This poem is my response to this week's Torah portion, Vayikra, the first portion in the book by the same name (in English, Leviticus.) This book is at the heart of the Torah, and Torah's chiastic structure suggests that Vayikra is the most important book. It's quite literally central.

And it's always been challenging for me. All of these details of animal sacrifice keep me at arm's-length! But the words we use are lenses, and some of these Hebrew terms speak to me in a way the English terms don't. The English word "sacrifice" suggests giving something up; the Hebrew word korban connotes something like "drawing-near." Vayikra shows us how we once drew near to God. When I see it that way, something in me opens.

Some blog aggregators will display the embedded audio player at the top of this post. If yours doesn't, and you'd like to hear this poem aloud, you can download korban.mp3.


Edited to add: this poem is now available (in revised form) in 70 faces, my collection of Torah poems, published by Phoenicia Publishing, 2011.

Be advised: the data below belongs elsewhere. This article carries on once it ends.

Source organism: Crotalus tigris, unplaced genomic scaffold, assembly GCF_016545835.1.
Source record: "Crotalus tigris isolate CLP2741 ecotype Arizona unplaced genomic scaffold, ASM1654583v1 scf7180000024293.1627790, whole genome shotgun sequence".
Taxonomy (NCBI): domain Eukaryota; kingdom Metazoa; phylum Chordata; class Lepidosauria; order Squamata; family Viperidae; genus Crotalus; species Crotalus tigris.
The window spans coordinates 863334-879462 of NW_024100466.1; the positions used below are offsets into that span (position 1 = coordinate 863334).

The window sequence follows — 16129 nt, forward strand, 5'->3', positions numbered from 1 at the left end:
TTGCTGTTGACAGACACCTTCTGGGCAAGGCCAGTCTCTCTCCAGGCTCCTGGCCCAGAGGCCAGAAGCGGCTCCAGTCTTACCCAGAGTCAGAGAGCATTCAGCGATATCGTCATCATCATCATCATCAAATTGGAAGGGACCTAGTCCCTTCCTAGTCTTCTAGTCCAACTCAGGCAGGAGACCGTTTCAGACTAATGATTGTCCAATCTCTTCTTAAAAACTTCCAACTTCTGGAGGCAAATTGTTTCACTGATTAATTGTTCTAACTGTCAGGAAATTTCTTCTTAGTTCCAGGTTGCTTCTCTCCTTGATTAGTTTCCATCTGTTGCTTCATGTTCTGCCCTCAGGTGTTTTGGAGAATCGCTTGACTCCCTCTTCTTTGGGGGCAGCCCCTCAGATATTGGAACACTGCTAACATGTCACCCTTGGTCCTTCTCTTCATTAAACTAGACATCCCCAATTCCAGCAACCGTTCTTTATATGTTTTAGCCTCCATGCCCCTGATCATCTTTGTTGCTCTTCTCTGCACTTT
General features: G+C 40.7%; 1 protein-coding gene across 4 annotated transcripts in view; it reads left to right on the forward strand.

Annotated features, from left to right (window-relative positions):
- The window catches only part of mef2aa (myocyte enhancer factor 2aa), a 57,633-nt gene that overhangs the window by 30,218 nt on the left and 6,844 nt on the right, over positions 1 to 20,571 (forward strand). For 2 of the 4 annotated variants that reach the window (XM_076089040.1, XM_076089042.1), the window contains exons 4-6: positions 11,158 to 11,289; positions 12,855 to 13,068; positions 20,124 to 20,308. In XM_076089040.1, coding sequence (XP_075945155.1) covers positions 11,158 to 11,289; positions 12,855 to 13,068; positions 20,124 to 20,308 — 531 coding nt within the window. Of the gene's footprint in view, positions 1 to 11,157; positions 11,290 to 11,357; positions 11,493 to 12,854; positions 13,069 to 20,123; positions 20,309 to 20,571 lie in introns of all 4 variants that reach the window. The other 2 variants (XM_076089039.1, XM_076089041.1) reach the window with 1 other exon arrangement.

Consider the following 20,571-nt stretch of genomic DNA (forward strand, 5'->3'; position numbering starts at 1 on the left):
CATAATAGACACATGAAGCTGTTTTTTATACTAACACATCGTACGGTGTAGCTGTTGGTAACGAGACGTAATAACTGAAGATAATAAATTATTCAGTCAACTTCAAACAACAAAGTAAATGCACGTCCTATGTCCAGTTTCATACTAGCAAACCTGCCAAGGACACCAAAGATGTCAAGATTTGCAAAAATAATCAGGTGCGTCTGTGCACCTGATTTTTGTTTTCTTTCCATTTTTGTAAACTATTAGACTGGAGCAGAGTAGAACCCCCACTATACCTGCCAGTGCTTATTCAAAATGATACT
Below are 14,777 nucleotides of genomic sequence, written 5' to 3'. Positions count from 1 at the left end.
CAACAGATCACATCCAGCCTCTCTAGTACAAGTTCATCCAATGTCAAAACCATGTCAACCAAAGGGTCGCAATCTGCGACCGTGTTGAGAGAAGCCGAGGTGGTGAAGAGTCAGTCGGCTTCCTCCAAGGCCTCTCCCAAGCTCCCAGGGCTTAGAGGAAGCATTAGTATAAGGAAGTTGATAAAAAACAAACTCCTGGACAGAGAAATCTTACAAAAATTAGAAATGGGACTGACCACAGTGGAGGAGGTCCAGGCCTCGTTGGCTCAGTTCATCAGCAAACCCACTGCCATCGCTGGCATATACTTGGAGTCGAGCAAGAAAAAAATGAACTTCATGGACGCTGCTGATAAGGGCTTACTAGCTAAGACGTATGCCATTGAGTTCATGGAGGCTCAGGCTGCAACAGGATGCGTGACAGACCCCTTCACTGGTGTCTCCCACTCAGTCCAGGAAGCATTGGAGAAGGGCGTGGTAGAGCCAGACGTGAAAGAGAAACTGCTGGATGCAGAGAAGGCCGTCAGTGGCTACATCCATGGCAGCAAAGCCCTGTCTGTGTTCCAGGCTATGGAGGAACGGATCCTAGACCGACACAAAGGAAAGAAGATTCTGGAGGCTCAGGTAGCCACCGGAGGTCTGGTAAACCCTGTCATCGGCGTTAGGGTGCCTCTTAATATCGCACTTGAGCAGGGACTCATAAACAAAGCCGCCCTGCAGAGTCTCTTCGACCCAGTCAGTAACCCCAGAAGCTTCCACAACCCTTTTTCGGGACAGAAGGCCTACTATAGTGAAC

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World enough, and time

Back when I was in college, Ethan and I used to wake up well before dawn twice a year to drive to Boonton, New Jersey for shiai. Shiai was a combination family reunion, master class, and day-long boot camp. It was the biannual gathering of the extended clan of the dojo where we used to train, hosted by the man we called Shihan, the sensei of our sensei. Every year we piled into our cars and drove the few hours there to gather with the rest of the community for fellowship and learning.